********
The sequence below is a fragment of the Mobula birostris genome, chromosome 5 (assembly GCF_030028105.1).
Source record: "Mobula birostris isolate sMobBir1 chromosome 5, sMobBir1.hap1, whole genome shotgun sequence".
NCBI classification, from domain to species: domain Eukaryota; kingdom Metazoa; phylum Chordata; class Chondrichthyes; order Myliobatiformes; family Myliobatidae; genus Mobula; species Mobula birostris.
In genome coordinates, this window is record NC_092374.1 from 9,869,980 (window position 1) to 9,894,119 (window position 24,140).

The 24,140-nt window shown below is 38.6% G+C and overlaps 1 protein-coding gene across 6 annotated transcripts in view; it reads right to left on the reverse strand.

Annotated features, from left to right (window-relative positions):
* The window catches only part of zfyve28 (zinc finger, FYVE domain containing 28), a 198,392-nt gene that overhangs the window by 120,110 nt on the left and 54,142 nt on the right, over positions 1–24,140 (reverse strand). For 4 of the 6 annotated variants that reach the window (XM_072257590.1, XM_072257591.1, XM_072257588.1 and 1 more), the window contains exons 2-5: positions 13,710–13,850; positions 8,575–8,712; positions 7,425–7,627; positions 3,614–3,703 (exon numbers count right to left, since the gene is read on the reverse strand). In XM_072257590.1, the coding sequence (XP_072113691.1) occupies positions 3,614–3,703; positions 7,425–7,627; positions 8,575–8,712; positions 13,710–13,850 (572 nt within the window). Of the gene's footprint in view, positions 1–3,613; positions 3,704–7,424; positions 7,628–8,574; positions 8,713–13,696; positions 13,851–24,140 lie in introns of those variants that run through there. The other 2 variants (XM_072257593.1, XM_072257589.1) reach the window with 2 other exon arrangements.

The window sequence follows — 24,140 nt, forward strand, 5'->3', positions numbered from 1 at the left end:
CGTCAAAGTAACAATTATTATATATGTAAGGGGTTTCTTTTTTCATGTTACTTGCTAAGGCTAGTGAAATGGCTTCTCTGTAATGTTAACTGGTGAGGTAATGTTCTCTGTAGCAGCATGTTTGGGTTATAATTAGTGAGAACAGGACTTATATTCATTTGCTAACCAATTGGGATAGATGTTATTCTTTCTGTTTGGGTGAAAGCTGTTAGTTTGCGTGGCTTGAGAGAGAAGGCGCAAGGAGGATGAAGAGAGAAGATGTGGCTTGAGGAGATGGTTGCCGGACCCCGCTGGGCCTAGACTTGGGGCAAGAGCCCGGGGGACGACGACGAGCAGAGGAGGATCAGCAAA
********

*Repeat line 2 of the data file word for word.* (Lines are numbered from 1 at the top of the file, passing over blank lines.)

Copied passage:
Source record: "Mobula birostris isolate sMobBir1 chromosome 5, sMobBir1.hap1, whole genome shotgun sequence".